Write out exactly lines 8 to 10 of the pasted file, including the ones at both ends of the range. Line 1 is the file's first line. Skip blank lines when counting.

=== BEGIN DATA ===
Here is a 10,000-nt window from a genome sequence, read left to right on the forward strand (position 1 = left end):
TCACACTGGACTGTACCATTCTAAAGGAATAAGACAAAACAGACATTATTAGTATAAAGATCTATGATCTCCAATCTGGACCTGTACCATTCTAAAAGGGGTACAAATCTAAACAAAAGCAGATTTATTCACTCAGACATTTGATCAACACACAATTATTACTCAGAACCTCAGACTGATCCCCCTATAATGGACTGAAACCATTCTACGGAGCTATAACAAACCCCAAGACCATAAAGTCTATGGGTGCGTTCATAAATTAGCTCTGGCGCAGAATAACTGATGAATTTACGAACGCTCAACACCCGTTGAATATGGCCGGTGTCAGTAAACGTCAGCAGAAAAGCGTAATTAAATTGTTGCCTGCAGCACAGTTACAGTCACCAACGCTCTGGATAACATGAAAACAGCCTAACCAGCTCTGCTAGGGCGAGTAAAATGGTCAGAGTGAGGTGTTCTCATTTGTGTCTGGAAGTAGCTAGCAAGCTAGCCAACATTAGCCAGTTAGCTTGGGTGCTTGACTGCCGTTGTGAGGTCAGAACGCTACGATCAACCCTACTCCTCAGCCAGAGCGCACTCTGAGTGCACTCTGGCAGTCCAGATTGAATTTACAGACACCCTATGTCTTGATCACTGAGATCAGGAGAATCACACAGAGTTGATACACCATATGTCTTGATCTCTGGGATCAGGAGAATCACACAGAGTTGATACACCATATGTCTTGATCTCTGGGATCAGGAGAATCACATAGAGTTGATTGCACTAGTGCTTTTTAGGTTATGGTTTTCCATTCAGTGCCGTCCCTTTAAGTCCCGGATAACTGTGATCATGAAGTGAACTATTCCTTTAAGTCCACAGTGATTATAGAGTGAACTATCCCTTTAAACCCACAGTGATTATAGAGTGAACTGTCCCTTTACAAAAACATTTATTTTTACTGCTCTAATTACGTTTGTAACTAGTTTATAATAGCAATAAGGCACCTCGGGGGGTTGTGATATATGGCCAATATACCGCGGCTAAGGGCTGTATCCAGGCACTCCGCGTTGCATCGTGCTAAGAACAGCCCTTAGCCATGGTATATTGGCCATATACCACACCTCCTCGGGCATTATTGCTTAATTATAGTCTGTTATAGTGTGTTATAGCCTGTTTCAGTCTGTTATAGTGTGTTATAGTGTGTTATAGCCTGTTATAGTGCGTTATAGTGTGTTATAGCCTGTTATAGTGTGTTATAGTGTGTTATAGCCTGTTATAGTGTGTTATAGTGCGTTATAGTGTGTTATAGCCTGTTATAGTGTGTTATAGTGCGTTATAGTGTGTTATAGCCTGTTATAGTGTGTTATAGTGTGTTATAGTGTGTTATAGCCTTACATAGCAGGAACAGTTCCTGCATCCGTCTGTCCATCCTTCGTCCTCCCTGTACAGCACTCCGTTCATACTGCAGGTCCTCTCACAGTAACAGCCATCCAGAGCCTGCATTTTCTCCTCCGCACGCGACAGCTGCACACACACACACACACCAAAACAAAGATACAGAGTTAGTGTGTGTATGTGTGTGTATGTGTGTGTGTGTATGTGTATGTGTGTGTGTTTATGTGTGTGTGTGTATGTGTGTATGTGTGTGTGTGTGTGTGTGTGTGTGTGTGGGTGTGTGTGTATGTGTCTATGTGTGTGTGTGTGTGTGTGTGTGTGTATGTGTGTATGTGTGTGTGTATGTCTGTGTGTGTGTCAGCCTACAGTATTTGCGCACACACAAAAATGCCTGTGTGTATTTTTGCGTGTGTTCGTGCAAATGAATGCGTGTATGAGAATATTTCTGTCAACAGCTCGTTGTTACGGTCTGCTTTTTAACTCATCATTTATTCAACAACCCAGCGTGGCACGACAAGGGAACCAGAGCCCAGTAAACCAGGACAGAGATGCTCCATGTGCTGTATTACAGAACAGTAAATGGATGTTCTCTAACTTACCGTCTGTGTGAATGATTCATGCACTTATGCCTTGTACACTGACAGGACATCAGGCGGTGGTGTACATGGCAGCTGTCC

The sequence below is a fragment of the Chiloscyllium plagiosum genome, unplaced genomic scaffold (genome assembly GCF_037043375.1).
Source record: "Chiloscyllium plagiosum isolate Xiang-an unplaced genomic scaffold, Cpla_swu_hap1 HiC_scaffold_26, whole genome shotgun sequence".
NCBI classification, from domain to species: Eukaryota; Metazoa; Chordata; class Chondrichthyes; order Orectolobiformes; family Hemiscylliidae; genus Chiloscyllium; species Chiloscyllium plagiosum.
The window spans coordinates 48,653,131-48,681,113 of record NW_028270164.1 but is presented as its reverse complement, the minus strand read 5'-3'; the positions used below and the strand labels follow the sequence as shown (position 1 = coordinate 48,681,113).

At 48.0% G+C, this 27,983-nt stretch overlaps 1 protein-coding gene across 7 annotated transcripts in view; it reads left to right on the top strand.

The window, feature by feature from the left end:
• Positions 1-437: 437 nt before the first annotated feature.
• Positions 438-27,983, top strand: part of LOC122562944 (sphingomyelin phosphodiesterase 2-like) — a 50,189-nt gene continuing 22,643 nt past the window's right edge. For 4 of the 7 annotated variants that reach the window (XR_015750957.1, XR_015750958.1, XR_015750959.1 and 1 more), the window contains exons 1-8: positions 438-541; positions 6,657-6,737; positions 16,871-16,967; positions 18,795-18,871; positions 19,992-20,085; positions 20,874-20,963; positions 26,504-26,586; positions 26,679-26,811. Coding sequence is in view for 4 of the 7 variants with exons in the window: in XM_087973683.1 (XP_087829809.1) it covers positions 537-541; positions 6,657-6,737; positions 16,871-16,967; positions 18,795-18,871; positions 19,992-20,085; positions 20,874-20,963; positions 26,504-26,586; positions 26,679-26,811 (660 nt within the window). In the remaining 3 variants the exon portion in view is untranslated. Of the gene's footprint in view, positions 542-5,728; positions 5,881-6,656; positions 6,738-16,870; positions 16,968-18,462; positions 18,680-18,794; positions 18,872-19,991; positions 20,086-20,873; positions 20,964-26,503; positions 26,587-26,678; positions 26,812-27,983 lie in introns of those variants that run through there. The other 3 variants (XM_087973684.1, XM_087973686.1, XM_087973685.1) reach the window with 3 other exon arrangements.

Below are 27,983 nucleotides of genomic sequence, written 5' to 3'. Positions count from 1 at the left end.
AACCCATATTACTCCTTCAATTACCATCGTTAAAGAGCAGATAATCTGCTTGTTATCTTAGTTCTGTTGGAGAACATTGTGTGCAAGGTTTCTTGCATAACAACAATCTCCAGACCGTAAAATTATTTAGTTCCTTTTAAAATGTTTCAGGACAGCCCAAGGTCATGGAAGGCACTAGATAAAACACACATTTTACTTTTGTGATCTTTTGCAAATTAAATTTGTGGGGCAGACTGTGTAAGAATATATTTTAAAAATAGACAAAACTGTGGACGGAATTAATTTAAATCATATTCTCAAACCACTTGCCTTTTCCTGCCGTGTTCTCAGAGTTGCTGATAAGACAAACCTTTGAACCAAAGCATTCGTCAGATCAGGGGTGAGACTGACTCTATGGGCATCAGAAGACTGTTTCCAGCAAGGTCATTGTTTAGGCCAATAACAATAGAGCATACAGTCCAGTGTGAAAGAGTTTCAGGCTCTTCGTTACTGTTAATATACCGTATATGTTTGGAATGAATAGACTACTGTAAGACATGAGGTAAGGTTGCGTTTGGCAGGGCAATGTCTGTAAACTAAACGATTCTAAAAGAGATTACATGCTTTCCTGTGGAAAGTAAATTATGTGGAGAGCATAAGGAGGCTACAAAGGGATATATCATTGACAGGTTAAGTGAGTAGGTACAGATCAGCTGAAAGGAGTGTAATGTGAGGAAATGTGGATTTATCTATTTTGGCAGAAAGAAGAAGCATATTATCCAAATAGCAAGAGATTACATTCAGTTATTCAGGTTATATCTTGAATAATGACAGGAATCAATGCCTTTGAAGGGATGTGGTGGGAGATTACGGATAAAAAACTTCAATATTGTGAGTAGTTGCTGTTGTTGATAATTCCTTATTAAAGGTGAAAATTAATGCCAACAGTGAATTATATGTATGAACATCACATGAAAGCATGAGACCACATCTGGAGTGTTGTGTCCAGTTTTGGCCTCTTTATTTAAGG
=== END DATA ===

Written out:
The window, feature by feature from the left end:
• Positions 1-437: 437 nt before the first annotated feature.
• Positions 438-27,983, top strand: part of LOC122562944 (sphingomyelin phosphodiesterase 2-like) — a 50,189-nt gene continuing 22,643 nt past the window's right edge. For 4 of the 7 annotated variants that reach the window (XR_015750957.1, XR_015750958.1, XR_015750959.1 and 1 more), the window contains exons 1-8: positions 438-541; positions 6,657-6,737; positions 16,871-16,967; positions 18,795-18,871; positions 19,992-20,085; positions 20,874-20,963; positions 26,504-26,586; positions 26,679-26,811. Coding sequence is in view for 4 of the 7 variants with exons in the window: in XM_087973683.1 (XP_087829809.1) it covers positions 537-541; positions 6,657-6,737; positions 16,871-16,967; positions 18,795-18,871; positions 19,992-20,085; positions 20,874-20,963; positions 26,504-26,586; positions 26,679-26,811 (660 nt within the window). In the remaining 3 variants the exon portion in view is untranslated. Of the gene's footprint in view, positions 542-5,728; positions 5,881-6,656; positions 6,738-16,870; positions 16,968-18,462; positions 18,680-18,794; positions 18,872-19,991; positions 20,086-20,873; positions 20,964-26,503; positions 26,587-26,678; positions 26,812-27,983 lie in introns of those variants that run through there. The other 3 variants (XM_087973684.1, XM_087973686.1, XM_087973685.1) reach the window with 3 other exon arrangements.